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<p>zsync is a file transfer program. It allows you to download a file from a remote server, where you have a copy of an older version of the file on your computer already. zsync downloads only the new parts of the file. It uses the same algorithm as <a href="">rsync</a>. However, where rsync is designed for synchronising data from one computer to another within an organisation, zsync is designed for file distribution, with one file on a server to be distributed to thousands of downloaders. zsync requires no special server software — just a web server to host the files — and imposes no extra load on the server, making it ideal for large scale file distribution.</p>
<p>zsync is <a href="">open source</a>, distributed under version 2 of the Artistic License. Feedback, bugs reports and patches are welcome.</p>
<h2>Advantages of zsync</h2>
<p>zsync fills a gap in the technology available for large-scale file distribution. Three key points explain why zsync provides a genuinely new technique for file distribution:</p>
<li><span class="inlinetitle">Client-side rsync</span> — zsync uses the rsync algorithm, but runs it on the client side, thus avoiding the high server load associated with rsync.</li>
<li><span class="inlinetitle">Rsync over HTTP</span> — zsync provides transfers that are nearly as efficient as rsync -z or cvsup, without the need to run a special server application. All that is needed is an HTTP/1.1-compliant web server. So it works through firewalls and on shared hosting accounts, and gives less security worries.</li>
<li><span class="inlinetitle">Handling for compressed files</span> — rsync is ineffective on compressed files, unless they are compressed with a patched version of gzip. zsync has special handling for gzipped files, which enables update transfers of files which are distributed in compressed form.</li>
<p>The special handling of compressed files is, as far as I know, entirely new and unique to zsync. The combination of client-side rsync and HTTP is also unique to zsync, to the best of my knowledge.</p>
<p>I have put up <a href="papers">technical papers</a>. There is a current paper, which reflects zsync's latest development, and which I update with new figures as I run new tests and comparisons; there are also older snapshots of the technical paper, included for reference and citation.</p>
<h2>Practical Engineering</h2>
<p>zsync is only useful if people offer zsync downloads. I have made a deliberate effort to make zsync simple and reliable in use, and easy to deploy.</p>
<li><span class="inlinetitle">Single meta-file</span> — zsync downloads are offered by building a .zsync file, which contains the meta-data needed by zsync. This file contains the precalculated checksums for the rsync algorithm; it is generated on the server, once, and is then used by any number of downloaders.</li>
<li><span class="inlinetitle">Easy file format</span> — .zsync files have a simple text header, so they can be edited with any good editor to change details like the download URL.</li>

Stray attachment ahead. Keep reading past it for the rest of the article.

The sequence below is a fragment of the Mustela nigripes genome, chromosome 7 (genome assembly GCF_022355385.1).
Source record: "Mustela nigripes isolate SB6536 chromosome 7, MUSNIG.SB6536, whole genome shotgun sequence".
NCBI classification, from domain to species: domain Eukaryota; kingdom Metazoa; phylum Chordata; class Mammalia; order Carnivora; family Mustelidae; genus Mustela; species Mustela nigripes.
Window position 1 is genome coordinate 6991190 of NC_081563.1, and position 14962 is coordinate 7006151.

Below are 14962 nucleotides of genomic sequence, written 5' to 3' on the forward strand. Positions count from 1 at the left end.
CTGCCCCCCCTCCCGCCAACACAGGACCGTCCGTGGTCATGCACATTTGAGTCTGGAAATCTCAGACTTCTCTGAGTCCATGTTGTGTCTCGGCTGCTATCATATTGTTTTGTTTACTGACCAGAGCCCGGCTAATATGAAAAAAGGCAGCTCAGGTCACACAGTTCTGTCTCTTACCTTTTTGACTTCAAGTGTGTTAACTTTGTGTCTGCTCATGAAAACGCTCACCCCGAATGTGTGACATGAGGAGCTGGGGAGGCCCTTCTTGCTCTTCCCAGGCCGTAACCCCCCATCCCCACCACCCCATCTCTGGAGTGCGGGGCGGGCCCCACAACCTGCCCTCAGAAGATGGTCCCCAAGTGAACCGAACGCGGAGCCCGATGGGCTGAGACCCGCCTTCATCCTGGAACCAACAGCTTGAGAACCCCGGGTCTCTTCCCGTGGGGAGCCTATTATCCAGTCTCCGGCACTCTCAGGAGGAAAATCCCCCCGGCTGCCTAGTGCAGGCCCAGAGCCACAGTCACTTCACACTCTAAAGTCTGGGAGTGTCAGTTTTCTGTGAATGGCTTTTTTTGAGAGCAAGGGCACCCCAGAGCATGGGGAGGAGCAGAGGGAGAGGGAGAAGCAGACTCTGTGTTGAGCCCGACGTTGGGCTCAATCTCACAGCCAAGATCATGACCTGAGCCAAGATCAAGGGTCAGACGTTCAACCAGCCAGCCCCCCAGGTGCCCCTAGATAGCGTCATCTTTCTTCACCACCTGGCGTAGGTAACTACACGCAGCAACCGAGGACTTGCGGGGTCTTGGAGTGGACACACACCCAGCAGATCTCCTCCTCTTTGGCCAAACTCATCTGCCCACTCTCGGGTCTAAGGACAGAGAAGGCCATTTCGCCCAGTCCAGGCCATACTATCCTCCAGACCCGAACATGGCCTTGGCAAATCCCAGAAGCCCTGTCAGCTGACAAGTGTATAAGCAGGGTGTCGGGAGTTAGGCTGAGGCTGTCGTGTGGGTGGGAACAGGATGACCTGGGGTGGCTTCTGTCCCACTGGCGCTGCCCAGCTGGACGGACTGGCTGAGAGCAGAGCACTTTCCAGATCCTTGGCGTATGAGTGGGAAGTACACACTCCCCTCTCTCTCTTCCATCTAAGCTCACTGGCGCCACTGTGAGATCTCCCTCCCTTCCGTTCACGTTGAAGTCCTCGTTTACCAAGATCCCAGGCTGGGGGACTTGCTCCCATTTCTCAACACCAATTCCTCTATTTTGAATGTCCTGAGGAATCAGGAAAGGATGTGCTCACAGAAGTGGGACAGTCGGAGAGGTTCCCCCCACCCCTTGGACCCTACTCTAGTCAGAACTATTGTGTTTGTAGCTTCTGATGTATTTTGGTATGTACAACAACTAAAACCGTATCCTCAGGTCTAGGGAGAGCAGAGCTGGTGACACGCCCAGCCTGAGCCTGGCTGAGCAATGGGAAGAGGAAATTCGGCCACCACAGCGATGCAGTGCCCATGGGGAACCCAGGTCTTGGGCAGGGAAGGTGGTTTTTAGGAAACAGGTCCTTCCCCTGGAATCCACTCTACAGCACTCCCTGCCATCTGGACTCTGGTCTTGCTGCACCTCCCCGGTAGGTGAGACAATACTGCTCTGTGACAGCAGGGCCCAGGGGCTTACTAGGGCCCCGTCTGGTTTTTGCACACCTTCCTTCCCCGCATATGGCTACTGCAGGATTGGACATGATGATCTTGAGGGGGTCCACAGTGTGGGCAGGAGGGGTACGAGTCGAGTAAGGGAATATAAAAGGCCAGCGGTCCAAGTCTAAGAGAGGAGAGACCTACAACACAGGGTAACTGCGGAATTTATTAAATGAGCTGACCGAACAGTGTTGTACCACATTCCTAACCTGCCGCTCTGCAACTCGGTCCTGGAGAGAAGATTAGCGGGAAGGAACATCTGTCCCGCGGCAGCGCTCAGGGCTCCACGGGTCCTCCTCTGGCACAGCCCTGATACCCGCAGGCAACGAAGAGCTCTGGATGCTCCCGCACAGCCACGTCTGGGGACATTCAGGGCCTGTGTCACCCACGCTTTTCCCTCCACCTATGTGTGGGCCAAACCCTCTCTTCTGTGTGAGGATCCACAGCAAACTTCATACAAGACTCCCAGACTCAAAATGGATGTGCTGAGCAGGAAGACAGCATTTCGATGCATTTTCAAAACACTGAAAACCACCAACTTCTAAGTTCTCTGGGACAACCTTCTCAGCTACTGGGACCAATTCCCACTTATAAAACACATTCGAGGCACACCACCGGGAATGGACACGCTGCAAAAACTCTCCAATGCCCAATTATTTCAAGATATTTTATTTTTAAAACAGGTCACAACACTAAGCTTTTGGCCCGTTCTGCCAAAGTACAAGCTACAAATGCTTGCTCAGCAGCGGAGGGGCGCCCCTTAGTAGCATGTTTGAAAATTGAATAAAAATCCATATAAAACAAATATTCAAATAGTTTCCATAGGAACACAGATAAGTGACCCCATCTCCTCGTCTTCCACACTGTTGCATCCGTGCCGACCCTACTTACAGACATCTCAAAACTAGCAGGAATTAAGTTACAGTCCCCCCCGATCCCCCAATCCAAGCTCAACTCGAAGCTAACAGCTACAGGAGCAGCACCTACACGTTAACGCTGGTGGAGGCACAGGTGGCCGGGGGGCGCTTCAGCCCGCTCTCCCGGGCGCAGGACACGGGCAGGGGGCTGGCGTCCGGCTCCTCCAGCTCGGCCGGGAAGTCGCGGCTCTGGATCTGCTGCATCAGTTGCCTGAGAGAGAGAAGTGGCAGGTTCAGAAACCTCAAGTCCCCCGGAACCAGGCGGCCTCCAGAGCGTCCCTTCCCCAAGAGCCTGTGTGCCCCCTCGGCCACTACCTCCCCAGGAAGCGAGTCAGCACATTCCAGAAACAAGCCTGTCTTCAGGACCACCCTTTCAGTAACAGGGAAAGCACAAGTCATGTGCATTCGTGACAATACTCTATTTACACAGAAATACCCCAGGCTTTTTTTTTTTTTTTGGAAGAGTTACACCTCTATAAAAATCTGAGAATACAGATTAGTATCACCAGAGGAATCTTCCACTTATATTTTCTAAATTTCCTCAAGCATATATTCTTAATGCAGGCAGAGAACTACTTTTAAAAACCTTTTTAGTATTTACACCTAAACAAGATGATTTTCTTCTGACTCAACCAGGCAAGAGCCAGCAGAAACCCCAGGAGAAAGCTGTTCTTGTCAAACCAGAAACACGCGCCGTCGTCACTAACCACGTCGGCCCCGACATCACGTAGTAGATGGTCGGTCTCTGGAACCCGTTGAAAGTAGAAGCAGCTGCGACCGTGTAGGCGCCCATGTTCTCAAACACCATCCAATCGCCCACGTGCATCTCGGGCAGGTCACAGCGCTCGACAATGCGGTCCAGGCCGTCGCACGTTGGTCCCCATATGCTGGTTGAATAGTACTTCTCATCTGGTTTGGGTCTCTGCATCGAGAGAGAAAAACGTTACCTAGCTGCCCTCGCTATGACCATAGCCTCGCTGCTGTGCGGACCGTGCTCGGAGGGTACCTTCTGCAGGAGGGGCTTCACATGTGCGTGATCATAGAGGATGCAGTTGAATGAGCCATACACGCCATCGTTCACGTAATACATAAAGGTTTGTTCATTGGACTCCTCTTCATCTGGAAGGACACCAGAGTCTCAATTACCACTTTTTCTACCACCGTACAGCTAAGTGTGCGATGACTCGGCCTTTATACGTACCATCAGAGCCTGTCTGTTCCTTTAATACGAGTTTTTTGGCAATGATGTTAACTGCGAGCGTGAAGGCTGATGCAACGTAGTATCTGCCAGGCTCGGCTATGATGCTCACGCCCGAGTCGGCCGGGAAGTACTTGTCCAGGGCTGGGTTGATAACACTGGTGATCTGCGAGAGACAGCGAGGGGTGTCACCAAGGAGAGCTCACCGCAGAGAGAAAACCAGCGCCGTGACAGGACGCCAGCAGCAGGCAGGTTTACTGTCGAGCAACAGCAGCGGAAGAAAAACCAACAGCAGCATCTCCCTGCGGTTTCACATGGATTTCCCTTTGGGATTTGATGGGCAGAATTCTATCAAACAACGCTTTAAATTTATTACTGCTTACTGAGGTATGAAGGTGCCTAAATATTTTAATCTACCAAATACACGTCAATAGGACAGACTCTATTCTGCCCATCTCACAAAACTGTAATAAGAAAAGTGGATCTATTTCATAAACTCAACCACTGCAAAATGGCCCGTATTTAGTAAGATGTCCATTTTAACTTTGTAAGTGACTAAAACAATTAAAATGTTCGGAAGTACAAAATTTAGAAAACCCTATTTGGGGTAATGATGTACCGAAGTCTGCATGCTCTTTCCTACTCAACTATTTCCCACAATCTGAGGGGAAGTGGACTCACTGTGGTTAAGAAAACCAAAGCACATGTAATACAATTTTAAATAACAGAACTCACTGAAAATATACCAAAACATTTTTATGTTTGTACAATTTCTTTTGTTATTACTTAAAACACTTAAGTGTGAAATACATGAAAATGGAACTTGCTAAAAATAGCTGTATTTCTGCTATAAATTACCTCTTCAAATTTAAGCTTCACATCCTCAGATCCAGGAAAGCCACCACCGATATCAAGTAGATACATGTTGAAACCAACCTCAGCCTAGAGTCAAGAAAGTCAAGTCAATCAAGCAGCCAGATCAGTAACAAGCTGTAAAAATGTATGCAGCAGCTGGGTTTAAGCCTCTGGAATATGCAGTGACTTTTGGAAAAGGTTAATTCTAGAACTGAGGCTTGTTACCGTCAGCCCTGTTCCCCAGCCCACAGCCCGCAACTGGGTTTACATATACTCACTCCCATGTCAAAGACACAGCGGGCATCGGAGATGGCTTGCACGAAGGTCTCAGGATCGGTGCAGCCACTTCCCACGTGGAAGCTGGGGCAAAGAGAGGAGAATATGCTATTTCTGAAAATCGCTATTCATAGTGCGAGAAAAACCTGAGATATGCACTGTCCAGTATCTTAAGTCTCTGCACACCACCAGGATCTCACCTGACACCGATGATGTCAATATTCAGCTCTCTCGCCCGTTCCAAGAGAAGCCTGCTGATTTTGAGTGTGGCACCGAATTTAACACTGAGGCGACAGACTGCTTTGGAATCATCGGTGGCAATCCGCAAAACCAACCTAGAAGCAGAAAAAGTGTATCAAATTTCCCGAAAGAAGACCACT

<li><span class="inlinetitle">Flexible use</span> — The .zsync contains either a relative URL to the full content of the file, so you can either generate and offer it on the same server as hosts the full download (and so it can be distributed like any other file onto mirror sites). Or it can contains one or more absolute URLs (the client will try multiple URLs if necessary to find the content), meaning the .zsync can be hosted on a different server entirely; in fact, the .zsync can be generated and offered by a third party, while still leaving most of the download to the original distribution site.</li>
Because zsync is a file distribution method, it is useful only when people offer .zsyncs for downloads. It's a little hard to demonstrate the program and build up a user base because of this. So I am suggesting a number of uses for zsync on the <a href="client">client page</a>; these include some zsync downloads that I am offering downloads myself to give some immediate use to the program.
<p>If you are a server operator looking to use zsync for file distribution, see the <a href="server">server page</a>, which gives some guidance on how to create and offer .zsync files.</p>
<h2>Current Status</h2>
<p>I am fairly happy with how zsync works so far, but I am still open to new ideas and optimisations. I have made sure that the format is fairly extensible in a compatible way; I expect that users of the current version of zsync will not experience compatibility problems with later versions for the foreseeable future.</p>
<p>I am also looking to freeze the interface between the zsync library and the
current command-line client; I will at some point split zsync into a dynamic
library, which implements the format and allows it to be embedded into other
programs, and the client program. This to some extent depends on whether anyone
is interested in embedding zsync into other programs; if I don't hear of anyone
intending to do so, this might wait until I have a use for it myself.</p>
<p>I am interested in <a href="author">hearing feedback about zsync</a>. Bugs, crashes, and feature suggestions are welcome. Perhaps most of all I am interested in hearing about uses of zsync: I would like to hear about any serious use of zsync, because knowing how people are using it will affect which features I work on. If there are features that you need to enable a particular use, then I would like to hear about that too, particularly anyone that is interested in using zsync as a library as part of a larger program; please note that support for multiple files has already been asked about many times, but due to lack of time I am not likely to work on this in the near future.</p>
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